The title is where the first contrast between the mind and heart is shown. By Williams calling the poem Please Come Late the readers see how the heart is represented in her wanting the person to come by the word “Please”, but also the mind’s role in the fact that she also wants them to “Come Late.” Beginning with the woman in a coffee shop, waiting for her past lover, in the first four lines Williams portrays the speaker’s words as her speaking from her heart. The lines say:
Please come late,
so that I have almost given up
and have started glancing round the room,
thinking everyone is you (lines 1-4).
In line two the word “almost” is most emphasized. This line shows that the speaker hasn’t given up yet, and that there is still love in the situation. Moving to the next lines, in lines three and four ...
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... “ reading a newspaper, not understanding a word” (lines 26-27). She doesn’t understand anything that she is reading because she feels overwhelmed with the thoughts and heartaches of her decision.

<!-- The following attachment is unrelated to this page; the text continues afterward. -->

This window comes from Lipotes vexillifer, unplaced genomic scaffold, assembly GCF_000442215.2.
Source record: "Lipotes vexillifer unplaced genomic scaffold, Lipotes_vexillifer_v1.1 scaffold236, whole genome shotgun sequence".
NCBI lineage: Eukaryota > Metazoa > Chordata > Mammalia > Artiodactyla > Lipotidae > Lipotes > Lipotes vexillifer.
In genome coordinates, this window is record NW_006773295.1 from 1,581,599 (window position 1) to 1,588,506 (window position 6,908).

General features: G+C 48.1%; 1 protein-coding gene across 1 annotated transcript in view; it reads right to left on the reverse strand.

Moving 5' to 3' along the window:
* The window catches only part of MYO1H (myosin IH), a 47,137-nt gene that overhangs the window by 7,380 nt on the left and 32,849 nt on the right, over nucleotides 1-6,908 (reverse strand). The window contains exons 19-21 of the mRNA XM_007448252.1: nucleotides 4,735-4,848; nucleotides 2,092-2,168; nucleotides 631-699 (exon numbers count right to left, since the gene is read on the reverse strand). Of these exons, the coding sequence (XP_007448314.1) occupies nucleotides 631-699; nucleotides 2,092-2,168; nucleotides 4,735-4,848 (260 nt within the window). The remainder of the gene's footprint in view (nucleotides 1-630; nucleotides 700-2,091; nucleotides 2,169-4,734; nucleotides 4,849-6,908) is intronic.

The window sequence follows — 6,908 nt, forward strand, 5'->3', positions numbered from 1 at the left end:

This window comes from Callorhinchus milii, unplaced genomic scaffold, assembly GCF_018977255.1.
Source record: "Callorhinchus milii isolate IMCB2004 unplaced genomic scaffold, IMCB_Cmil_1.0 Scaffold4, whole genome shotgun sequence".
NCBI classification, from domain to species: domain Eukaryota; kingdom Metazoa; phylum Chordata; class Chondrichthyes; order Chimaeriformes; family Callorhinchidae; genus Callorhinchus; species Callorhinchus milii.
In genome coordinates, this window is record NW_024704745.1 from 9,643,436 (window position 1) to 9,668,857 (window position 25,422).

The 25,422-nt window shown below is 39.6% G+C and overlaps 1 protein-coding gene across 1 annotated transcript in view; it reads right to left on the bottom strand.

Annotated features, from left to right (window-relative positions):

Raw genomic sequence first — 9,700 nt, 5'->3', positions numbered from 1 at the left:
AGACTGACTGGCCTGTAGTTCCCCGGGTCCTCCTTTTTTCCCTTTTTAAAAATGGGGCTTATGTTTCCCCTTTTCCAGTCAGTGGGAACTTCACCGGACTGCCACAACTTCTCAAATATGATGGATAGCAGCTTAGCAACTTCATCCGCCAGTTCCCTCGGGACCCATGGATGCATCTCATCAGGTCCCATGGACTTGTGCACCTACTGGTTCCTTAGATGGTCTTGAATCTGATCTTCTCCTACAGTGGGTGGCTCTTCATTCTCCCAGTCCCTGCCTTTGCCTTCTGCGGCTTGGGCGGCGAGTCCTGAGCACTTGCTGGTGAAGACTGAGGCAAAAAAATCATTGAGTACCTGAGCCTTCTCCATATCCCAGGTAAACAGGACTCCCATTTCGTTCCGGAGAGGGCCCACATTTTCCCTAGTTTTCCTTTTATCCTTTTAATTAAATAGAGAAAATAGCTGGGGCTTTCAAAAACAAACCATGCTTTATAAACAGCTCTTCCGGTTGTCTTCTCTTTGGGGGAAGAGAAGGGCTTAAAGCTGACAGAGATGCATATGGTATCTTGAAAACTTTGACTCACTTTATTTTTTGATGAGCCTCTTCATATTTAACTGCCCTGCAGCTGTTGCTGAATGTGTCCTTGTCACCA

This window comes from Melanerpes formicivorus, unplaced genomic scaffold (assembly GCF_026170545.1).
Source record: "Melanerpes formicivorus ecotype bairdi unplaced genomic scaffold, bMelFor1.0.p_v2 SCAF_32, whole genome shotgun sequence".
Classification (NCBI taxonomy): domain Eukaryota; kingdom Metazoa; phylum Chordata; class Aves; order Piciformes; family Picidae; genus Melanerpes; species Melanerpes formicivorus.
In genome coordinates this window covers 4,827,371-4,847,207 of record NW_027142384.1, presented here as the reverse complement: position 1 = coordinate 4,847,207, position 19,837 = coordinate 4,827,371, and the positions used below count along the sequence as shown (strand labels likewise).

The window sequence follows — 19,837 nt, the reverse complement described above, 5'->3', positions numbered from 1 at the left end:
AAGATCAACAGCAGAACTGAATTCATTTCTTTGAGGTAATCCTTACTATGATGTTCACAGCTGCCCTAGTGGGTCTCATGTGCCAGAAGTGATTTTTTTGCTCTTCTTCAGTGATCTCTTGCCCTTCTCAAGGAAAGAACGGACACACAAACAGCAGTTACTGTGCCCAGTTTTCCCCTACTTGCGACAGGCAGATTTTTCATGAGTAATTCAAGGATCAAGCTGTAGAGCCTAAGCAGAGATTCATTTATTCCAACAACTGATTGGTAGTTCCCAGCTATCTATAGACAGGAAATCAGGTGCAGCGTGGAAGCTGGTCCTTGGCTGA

The poem ends with the speaker telling her lover (lines 28-30):
If you came now, I wouldn’t recognize you.
Don’t come anywhere near me
Until I have gone slightly mad for love of you.
She wouldn’t be able to recognize the person because she has created this image of hatred for them, not the loving person she remembered. With the last two lines the speaker is telling the person not to drag her back to them until she has gone mad over the thought of ever loving them. With the concluding lines, the speaker comes to the final decision of moving on from her past lover, rather than going back to them. Therefore choosing to listen to her head, rather than listening to her heart.
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